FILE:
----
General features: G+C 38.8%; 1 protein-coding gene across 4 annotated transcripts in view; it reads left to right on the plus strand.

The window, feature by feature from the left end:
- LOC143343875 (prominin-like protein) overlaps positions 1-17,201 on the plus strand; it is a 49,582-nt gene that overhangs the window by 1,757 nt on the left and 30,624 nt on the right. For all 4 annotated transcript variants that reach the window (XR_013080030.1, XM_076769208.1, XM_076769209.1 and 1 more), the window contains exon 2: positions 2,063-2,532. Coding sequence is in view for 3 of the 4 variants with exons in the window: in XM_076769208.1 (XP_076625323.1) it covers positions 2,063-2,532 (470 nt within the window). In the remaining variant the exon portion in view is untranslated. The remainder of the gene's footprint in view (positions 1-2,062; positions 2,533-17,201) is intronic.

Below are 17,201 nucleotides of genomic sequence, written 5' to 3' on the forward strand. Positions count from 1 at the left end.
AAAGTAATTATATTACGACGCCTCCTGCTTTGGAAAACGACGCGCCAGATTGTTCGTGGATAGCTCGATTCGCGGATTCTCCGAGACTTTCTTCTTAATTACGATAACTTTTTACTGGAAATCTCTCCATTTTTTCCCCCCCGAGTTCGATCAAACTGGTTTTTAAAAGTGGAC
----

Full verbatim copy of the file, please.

General features: G+C 38.8%; 1 protein-coding gene across 4 annotated transcripts in view; it reads left to right on the plus strand.

The window, feature by feature from the left end:
- LOC143343875 (prominin-like protein) overlaps positions 1-17,201 on the plus strand; it is a 49,582-nt gene that overhangs the window by 1,757 nt on the left and 30,624 nt on the right. For all 4 annotated transcript variants that reach the window (XR_013080030.1, XM_076769208.1, XM_076769209.1 and 1 more), the window contains exon 2: positions 2,063-2,532. Coding sequence is in view for 3 of the 4 variants with exons in the window: in XM_076769208.1 (XP_076625323.1) it covers positions 2,063-2,532 (470 nt within the window). In the remaining variant the exon portion in view is untranslated. The remainder of the gene's footprint in view (positions 1-2,062; positions 2,533-17,201) is intronic.

Below are 17,201 nucleotides of genomic sequence, written 5' to 3' on the forward strand. Positions count from 1 at the left end.
AAAGTAATTATATTACGACGCCTCCTGCTTTGGAAAACGACGCGCCAGATTGTTCGTGGATAGCTCGATTCGCGGATTCTCCGAGACTTTCTTCTTAATTACGATAACTTTTTACTGGAAATCTCTCCATTTTTTCCCCCCCGAGTTCGATCAAACTGGTTTTTAAAAGTGGAC